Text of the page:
PSP Research Study- NIH-Funded and Parkinson’s Institute is a Site

I just received this email from the Society for PSP (in Maryland) about an important NIH grant given to Dr. Irene Litvan, one of the top researchers in the US on progressive supranuclear palsy. One of the eight sites is The Parkinson’s Institute ( in Sunnyvale. The site coordinator there is our friend Dr. James Tetrud, a neurologist with wide knowledge of PSP. (He spoke at the Society’s recent PSP Family Conference. He mentioned the arctic ground squirrel. Most of you received an email from me about that.)

If you are interested in participating in this PSP research study, please contact Whitney Rogers, the Clinical Coordinator for the main study and for the University of Louisville site in particular. Her contact info is: 502-852-4612 or [email protected].

I have just spoken with Whitney to get some general info; she is very nice. She explained that every person with PSP who wants to be involved in the study needs to bring with them two controls. The controls should: not have PSP, not be a blood relative, and be similar in age to the person with PSP (plus or minus 5 years). One control must be the same gender as the person with PSP; this is usually an in-law. The other control can be a different gender as the person with PSP; this is usually the spouse.

Please let me know if you do contact Whitney and run into some issues that the rest of the group should know about. Also, I’d appreciate knowing who eventually signs up to participate in this study!


PS. The “Mayo Clinic” mentioned below is the one in Jacksonville, FL.

Subject: NIH Grant to Irene Litvan
Date: Mon, 22 May 2006 13:10:25 -0400
From: CurePSP
To: Support Group Leaders

Movement Disorder Program Awarded Novel NIH Clinical Research Grant to Study Rare Neurodegenerative Disease

Dr. Irene Litvan, Raymond Lee Lebby Professor of Neurology and Director of the Movement Disorder Program has been awarded a $3.4 million NIH grant to study the genetic and environmental risk factors for progressive supranuclear palsy. Progressive supranuclear palsy (PSP) is the most common atypical parkinsonian movement disorder. Dr. Litvan will lead a team of movement disorder specialists from 8 sites across the country (Baylor, Case Western, Emory, Mayo Clinic, Parkinson Institute, Massachusetts General Hospital, University of Maryland) and basic science researchers (Duke, Johns Hopkins, Mayo Clinic, Washington University, University of Louisville), in determining the role of genetic, occupational and environmental components in the development of PSP. Specifically, this large case/control study that will involve 500 PSP patients and 1000 controls will seek to determine if there is an association between PSP and specific H1 tau genotypes, alpha-synuclein polymorphisms, parkin gene deficits or other gene-gene interactions. The study will also explore whether there is an association between PSP and occupational and or environmental chemical exposures functionally or structurally similar to known parkinsonian toxicants. This is the first major research award to focus on PSP.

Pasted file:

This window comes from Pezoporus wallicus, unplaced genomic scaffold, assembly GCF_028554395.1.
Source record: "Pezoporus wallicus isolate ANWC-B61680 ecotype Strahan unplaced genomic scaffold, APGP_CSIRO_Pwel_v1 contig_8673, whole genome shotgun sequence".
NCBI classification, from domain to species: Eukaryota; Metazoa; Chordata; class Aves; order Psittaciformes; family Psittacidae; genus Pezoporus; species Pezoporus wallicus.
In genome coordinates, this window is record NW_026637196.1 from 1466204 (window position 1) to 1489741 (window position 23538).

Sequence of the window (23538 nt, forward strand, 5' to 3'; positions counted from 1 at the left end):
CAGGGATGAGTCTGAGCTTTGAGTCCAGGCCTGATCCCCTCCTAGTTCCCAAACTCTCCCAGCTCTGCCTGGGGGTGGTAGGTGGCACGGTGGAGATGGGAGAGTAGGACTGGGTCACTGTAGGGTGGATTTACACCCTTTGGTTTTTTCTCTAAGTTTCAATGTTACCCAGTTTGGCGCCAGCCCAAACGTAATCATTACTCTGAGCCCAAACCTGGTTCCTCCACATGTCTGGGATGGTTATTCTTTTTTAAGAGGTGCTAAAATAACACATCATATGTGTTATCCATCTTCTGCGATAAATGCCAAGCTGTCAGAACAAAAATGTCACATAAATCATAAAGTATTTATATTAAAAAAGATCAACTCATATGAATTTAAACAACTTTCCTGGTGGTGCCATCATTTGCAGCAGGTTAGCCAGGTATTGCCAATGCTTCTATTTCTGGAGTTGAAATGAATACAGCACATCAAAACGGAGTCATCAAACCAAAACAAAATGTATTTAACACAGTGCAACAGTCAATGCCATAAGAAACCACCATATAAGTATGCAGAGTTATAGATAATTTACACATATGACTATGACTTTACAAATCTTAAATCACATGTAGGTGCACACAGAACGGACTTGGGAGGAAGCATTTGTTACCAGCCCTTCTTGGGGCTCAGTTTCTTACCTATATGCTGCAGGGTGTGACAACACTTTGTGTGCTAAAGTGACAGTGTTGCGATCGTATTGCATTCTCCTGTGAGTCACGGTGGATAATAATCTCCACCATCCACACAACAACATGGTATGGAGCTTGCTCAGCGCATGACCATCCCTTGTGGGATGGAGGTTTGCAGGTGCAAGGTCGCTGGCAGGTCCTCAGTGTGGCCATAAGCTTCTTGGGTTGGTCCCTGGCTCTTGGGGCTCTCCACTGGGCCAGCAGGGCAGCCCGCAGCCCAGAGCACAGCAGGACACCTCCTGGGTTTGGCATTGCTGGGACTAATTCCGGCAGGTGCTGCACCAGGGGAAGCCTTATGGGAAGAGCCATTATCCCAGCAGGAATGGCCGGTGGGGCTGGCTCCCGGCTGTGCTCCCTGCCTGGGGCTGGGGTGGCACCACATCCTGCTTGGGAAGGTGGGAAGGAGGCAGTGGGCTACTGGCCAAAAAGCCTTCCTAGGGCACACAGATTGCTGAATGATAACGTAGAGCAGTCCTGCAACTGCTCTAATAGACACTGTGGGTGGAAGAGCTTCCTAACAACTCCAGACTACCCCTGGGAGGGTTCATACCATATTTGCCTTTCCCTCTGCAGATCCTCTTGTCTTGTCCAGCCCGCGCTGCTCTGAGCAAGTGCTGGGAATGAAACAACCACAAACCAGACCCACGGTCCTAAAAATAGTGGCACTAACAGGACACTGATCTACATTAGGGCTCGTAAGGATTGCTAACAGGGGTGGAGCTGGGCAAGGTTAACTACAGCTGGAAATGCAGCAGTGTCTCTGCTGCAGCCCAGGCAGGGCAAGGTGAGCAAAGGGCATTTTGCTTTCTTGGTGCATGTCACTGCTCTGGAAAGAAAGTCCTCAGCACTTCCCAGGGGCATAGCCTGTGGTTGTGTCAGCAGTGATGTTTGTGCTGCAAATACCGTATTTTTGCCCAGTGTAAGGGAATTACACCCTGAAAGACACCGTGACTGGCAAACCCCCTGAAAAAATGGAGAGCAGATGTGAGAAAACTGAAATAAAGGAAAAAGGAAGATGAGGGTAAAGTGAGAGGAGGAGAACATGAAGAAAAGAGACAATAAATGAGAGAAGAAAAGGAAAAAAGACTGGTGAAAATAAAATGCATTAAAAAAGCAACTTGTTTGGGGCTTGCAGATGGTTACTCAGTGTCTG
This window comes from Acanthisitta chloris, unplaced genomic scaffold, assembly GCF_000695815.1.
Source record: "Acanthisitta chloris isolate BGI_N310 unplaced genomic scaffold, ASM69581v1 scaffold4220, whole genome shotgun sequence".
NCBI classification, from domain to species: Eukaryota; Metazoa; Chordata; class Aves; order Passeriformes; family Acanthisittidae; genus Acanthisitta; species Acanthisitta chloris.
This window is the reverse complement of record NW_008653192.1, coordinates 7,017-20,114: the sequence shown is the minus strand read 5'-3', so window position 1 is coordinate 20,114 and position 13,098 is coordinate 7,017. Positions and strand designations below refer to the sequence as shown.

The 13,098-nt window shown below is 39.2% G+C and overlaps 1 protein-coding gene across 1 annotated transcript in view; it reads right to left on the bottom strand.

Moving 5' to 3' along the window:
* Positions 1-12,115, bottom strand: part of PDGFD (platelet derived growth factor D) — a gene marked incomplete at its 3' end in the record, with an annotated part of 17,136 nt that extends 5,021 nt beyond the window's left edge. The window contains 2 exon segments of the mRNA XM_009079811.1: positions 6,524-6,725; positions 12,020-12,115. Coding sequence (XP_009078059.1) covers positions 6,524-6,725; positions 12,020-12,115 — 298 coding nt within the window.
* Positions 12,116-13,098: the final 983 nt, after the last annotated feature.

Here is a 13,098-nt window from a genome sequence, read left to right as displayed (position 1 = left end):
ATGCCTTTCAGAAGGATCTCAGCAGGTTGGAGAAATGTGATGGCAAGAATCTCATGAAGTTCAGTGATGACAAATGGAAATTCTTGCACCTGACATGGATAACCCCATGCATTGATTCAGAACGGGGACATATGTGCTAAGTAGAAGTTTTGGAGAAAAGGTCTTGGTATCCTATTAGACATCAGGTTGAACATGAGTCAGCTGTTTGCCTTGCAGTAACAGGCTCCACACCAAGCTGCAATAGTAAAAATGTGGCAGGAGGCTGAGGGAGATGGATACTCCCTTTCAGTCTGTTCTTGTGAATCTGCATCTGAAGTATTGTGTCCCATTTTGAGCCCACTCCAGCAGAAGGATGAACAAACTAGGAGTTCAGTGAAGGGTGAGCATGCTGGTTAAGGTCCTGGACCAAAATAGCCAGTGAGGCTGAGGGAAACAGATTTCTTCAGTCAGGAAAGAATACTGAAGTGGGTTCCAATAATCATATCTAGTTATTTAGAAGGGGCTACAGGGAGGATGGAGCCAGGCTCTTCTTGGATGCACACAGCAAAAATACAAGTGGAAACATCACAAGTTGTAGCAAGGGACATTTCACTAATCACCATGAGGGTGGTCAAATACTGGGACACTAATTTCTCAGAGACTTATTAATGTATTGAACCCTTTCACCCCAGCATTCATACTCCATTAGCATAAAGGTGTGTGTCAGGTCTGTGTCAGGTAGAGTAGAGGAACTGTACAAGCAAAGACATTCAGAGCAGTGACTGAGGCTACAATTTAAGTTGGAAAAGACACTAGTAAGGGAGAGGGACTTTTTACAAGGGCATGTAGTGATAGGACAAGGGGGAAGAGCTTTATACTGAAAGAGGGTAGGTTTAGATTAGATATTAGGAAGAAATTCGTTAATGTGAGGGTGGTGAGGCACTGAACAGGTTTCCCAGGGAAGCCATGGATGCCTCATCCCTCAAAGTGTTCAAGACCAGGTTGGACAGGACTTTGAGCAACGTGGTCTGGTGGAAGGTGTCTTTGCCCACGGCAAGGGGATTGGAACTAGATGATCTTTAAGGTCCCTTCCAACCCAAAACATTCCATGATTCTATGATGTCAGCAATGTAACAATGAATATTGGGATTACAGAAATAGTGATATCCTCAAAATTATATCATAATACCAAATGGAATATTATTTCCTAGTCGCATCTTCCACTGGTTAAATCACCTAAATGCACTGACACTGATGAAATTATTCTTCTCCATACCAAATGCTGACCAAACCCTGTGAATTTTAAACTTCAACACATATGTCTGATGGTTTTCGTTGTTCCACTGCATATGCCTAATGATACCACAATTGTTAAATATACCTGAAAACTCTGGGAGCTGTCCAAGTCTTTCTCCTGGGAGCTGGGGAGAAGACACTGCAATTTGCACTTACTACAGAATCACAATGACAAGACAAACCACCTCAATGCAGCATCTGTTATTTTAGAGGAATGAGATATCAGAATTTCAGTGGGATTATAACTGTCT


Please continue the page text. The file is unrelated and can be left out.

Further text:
The Movement Disorder Program has begun recruiting patients with PSP for inclusion in the study. Interested parties should contact the Movement Disorder Program at 502-852-4612. It is hoped that this major effort will in turn help find ways to prevent or treat this devastating disease.